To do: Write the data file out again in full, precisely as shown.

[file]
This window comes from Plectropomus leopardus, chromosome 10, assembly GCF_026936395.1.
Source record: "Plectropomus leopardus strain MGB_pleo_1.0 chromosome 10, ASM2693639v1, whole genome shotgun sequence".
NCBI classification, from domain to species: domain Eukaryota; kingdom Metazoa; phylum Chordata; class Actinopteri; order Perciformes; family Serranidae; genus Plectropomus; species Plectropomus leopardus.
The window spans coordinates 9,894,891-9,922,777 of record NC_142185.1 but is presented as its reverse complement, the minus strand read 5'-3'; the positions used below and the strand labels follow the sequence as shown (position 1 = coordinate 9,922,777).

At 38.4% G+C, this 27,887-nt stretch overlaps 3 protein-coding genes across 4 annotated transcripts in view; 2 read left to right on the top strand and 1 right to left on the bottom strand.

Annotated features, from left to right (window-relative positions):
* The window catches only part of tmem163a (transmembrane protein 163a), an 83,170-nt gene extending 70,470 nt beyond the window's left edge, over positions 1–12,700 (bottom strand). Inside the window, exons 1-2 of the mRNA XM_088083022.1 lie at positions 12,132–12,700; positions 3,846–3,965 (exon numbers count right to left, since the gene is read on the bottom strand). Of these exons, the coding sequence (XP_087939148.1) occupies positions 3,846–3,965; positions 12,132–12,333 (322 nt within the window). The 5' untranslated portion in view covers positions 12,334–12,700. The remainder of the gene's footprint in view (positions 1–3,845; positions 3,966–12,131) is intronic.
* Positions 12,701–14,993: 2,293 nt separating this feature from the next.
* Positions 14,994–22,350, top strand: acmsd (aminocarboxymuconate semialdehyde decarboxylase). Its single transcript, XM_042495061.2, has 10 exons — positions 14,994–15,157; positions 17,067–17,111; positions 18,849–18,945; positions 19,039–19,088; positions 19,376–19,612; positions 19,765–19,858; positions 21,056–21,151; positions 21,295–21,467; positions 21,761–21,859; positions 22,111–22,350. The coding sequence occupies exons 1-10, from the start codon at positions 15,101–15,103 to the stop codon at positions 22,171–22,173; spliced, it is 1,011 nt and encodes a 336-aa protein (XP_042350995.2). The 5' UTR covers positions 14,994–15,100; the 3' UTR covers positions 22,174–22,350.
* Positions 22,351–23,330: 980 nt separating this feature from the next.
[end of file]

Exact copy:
This window comes from Plectropomus leopardus, chromosome 10, assembly GCF_026936395.1.
Source record: "Plectropomus leopardus strain MGB_pleo_1.0 chromosome 10, ASM2693639v1, whole genome shotgun sequence".
NCBI classification, from domain to species: domain Eukaryota; kingdom Metazoa; phylum Chordata; class Actinopteri; order Perciformes; family Serranidae; genus Plectropomus; species Plectropomus leopardus.
The window spans coordinates 9,894,891-9,922,777 of record NC_142185.1 but is presented as its reverse complement, the minus strand read 5'-3'; the positions used below and the strand labels follow the sequence as shown (position 1 = coordinate 9,922,777).

At 38.4% G+C, this 27,887-nt stretch overlaps 3 protein-coding genes across 4 annotated transcripts in view; 2 read left to right on the top strand and 1 right to left on the bottom strand.

Annotated features, from left to right (window-relative positions):
* The window catches only part of tmem163a (transmembrane protein 163a), an 83,170-nt gene extending 70,470 nt beyond the window's left edge, over positions 1–12,700 (bottom strand). Inside the window, exons 1-2 of the mRNA XM_088083022.1 lie at positions 12,132–12,700; positions 3,846–3,965 (exon numbers count right to left, since the gene is read on the bottom strand). Of these exons, the coding sequence (XP_087939148.1) occupies positions 3,846–3,965; positions 12,132–12,333 (322 nt within the window). The 5' untranslated portion in view covers positions 12,334–12,700. The remainder of the gene's footprint in view (positions 1–3,845; positions 3,966–12,131) is intronic.
* Positions 12,701–14,993: 2,293 nt separating this feature from the next.
* Positions 14,994–22,350, top strand: acmsd (aminocarboxymuconate semialdehyde decarboxylase). Its single transcript, XM_042495061.2, has 10 exons — positions 14,994–15,157; positions 17,067–17,111; positions 18,849–18,945; positions 19,039–19,088; positions 19,376–19,612; positions 19,765–19,858; positions 21,056–21,151; positions 21,295–21,467; positions 21,761–21,859; positions 22,111–22,350. The coding sequence occupies exons 1-10, from the start codon at positions 15,101–15,103 to the stop codon at positions 22,171–22,173; spliced, it is 1,011 nt and encodes a 336-aa protein (XP_042350995.2). The 5' UTR covers positions 14,994–15,100; the 3' UTR covers positions 22,174–22,350.
* Positions 22,351–23,330: 980 nt separating this feature from the next.